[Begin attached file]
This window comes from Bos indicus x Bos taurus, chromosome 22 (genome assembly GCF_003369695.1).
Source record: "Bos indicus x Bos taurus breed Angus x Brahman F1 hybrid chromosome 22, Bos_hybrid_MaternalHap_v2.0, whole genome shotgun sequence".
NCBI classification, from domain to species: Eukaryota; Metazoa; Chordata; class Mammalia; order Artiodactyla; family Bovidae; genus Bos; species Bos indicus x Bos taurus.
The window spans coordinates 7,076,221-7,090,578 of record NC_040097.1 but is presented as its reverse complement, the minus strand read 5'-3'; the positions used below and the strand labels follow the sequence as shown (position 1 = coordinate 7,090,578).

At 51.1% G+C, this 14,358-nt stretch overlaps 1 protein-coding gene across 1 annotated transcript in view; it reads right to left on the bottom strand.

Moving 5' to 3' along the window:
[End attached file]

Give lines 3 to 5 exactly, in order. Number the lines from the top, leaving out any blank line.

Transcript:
NCBI classification, from domain to species: Eukaryota; Metazoa; Chordata; class Mammalia; order Artiodactyla; family Bovidae; genus Bos; species Bos indicus x Bos taurus.
The window spans coordinates 7,076,221-7,090,578 of record NC_040097.1 but is presented as its reverse complement, the minus strand read 5'-3'; the positions used below and the strand labels follow the sequence as shown (position 1 = coordinate 7,090,578).

At 51.1% G+C, this 14,358-nt stretch overlaps 1 protein-coding gene across 1 annotated transcript in view; it reads right to left on the bottom strand.